How to politely decline social invitations to events during COVID-19

 Two women wearing masks walking dog while social distanced
Editor’s note: As what we know about COVID-19 evolves, so could the information contained in this story. Find our most recent COVID-19 blog posts here, and learn the latest in COVID-19 prevention at the Centers for Disease Control and Prevention. 

For weeks now, many people have been sheltering in place and limiting social contact with others to help curb the spread of the coronavirus during the COVID-19 outbreak. 

But now, as states start loosening these restrictions, there’s something new to worry about: how to respond to invitations to social events.
What in the past would have been an easy decision, such as attending a pool party, a happy hour, a backyard barbecue, a graduation party or a wedding reception, could now be a cause for concern. 
For each of us, this decision will be highly personal, and may vary depending on each circumstance. For instance, a small backyard cookout with one another family wearing masks and practicing appropriate social distancing may be OK for most people. But a raucous pool party or graduation party lacking masks and social distancing may not be a good idea.
What are some tips for declining invitations to social events that don’t feel safe?
  • Give yourself permission to decline. You’re allowed to make your own decisions about what you’re comfortable with. If you decide that a social gathering involves too much risk for you, it’s OK to say “No thank you.”
  • Try to distance yourself from the need to be “right.” Your personal risk factors, as well as your perception of the level of risk, may differ from someone else’s. That’s OK. If your goal is to preserve the relationship, it’s best to begin from a non-judgmental place. Try to assume that everyone is just trying to do the best they can with a really challenging situation.  
  • Be polite, but assertive. It’s not necessary to go into detail about your reason(s) for declining, unless you want to. You don’t have to convince anyone else that you’re making the best decision for you. 
  • Give yourself permission to feel disappointed. Many of us are yearning for in-person interactions and social outlets. Feeling sad that you’re going to miss out on an opportunity to see people that you care about makes sense.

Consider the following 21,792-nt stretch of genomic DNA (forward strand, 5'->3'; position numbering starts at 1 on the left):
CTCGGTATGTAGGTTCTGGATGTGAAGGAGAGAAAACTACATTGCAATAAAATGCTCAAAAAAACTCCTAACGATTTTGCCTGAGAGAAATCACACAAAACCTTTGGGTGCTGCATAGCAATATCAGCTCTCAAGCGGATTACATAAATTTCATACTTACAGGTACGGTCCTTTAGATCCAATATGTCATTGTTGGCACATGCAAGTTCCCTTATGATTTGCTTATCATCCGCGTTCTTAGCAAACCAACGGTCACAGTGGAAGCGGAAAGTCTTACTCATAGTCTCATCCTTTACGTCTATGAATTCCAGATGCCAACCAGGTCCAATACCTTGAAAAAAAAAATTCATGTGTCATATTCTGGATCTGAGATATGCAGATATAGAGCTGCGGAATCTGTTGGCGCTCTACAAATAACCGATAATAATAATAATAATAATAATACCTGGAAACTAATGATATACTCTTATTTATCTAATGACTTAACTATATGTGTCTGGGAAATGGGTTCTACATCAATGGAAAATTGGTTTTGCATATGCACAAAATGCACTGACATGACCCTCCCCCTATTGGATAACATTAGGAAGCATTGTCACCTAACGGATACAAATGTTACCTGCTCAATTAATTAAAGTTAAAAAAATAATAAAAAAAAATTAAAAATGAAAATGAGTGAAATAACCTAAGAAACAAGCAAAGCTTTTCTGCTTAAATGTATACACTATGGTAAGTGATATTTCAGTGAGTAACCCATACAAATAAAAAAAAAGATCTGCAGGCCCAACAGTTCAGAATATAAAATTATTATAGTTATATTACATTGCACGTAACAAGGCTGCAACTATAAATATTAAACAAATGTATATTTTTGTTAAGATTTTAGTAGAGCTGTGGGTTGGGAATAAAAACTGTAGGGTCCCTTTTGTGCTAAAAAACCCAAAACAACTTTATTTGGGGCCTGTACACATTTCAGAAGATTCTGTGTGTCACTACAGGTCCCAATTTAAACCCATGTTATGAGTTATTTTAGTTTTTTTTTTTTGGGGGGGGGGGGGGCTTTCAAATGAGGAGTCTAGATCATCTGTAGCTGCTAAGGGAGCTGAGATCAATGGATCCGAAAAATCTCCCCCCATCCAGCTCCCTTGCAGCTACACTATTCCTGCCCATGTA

• Be upfront about your feelings. Let folks know that you care about them and you miss them. And, while you’re looking forward to being able to see them in person, you’re just not ready yet. Acknowledging your genuine desire to attend, while also maintaining fidelity to your own needs, will help you keep the lines of communication open. 
  • Offer an alternative idea. If you’re not comfortable engaging in one kind of social interaction, but you might be open to something else (smaller scale, a different setting, an alternate activity, etc.), let them know and try to arrange something else.    
Why should you prioritize your health over social events now?
As most states begin to relax restrictions, we’re all going to be searching for ways to balance social needs with personal and public health needs. It’s unlikely that we’re going to be able to maintain an “all-or-nothing” stance in perpetuity. 
But we have to remember that we each have but one physical body that is ours to maintain as best we can. Especially in times of stress and uncertainty, the decisions we make related to our own health and well-being are paramount. 
While social needs play a role in overall well-being, seeking safe social avenues in order to minimize physical risk during this time remains a key component of protecting ourselves and each other from COVID-19.  
Arianna Galligher is a licensed independent social worker supervisor and the associate director of the STAR Trauma Recovery Center at The Ohio State University Wexner Medical Center. 

Subscribe. Get just the right amount of health and wellness in your inbox.